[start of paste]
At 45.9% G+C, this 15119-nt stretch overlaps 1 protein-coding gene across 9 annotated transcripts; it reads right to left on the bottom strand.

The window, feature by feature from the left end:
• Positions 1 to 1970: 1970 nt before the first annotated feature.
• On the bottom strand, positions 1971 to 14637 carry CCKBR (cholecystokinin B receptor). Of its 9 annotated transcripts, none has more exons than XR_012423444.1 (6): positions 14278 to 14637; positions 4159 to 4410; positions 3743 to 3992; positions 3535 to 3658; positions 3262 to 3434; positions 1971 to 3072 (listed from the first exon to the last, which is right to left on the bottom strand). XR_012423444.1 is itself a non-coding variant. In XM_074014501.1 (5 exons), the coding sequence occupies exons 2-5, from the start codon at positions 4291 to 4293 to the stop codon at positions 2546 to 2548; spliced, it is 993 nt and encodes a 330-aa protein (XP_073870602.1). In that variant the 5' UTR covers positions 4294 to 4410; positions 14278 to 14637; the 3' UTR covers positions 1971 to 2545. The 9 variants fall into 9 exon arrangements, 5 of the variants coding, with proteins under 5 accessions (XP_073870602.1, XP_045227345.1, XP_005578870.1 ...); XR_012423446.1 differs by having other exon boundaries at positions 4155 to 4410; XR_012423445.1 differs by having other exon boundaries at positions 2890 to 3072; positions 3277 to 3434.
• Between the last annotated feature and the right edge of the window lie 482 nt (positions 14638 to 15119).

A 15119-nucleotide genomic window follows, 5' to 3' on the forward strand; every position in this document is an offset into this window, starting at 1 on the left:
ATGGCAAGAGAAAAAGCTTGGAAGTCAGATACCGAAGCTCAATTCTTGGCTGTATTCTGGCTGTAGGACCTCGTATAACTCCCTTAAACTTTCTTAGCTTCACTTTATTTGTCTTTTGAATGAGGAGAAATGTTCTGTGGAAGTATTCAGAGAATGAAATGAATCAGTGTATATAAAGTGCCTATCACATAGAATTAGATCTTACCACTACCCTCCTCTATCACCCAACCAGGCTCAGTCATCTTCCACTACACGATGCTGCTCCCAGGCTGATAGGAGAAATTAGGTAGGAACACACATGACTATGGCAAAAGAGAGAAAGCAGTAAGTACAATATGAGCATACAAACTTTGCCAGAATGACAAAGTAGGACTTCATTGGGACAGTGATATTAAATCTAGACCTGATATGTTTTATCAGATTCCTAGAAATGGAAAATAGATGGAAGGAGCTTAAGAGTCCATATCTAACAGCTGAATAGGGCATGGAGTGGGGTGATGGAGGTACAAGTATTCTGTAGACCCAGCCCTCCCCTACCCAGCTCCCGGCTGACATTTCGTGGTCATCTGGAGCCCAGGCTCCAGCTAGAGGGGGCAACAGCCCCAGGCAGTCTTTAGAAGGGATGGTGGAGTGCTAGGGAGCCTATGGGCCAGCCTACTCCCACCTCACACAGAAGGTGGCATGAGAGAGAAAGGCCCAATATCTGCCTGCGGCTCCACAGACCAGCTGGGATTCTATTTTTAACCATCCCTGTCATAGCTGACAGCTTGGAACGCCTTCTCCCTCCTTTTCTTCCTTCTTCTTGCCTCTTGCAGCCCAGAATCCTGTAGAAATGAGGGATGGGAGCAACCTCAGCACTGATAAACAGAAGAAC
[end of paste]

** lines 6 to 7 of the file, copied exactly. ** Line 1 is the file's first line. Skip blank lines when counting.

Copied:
A 15119-nucleotide genomic window follows, 5' to 3' on the forward strand; every position in this document is an offset into this window, starting at 1 on the left:
ATGGCAAGAGAAAAAGCTTGGAAGTCAGATACCGAAGCTCAATTCTTGGCTGTATTCTGGCTGTAGGACCTCGTATAACTCCCTTAAACTTTCTTAGCTTCACTTTATTTGTCTTTTGAATGAGGAGAAATGTTCTGTGGAAGTATTCAGAGAATGAAATGAATCAGTGTATATAAAGTGCCTATCACATAGAATTAGATCTTACCACTACCCTCCTCTATCACCCAACCAGGCTCAGTCATCTTCCACTACACGATGCTGCTCCCAGGCTGATAGGAGAAATTAGGTAGGAACACACATGACTATGGCAAAAGAGAGAAAGCAGTAAGTACAATATGAGCATACAAACTTTGCCAGAATGACAAAGTAGGACTTCATTGGGACAGTGATATTAAATCTAGACCTGATATGTTTTATCAGATTCCTAGAAATGGAAAATAGATGGAAGGAGCTTAAGAGTCCATATCTAACAGCTGAATAGGGCATGGAGTGGGGTGATGGAGGTACAAGTATTCTGTAGACCCAGCCCTCCCCTACCCAGCTCCCGGCTGACATTTCGTGGTCATCTGGAGCCCAGGCTCCAGCTAGAGGGGGCAACAGCCCCAGGCAGTCTTTAGAAGGGATGGTGGAGTGCTAGGGAGCCTATGGGCCAGCCTACTCCCACCTCACACAGAAGGTGGCATGAGAGAGAAAGGCCCAATATCTGCCTGCGGCTCCACAGACCAGCTGGGATTCTATTTTTAACCATCCCTGTCATAGCTGACAGCTTGGAACGCCTTCTCCCTCCTTTTCTTCCTTCTTCTTGCCTCTTGCAGCCCAGAATCCTGTAGAAATGAGGGATGGGAGCAACCTCAGCACTGATAAACAGAAGAAC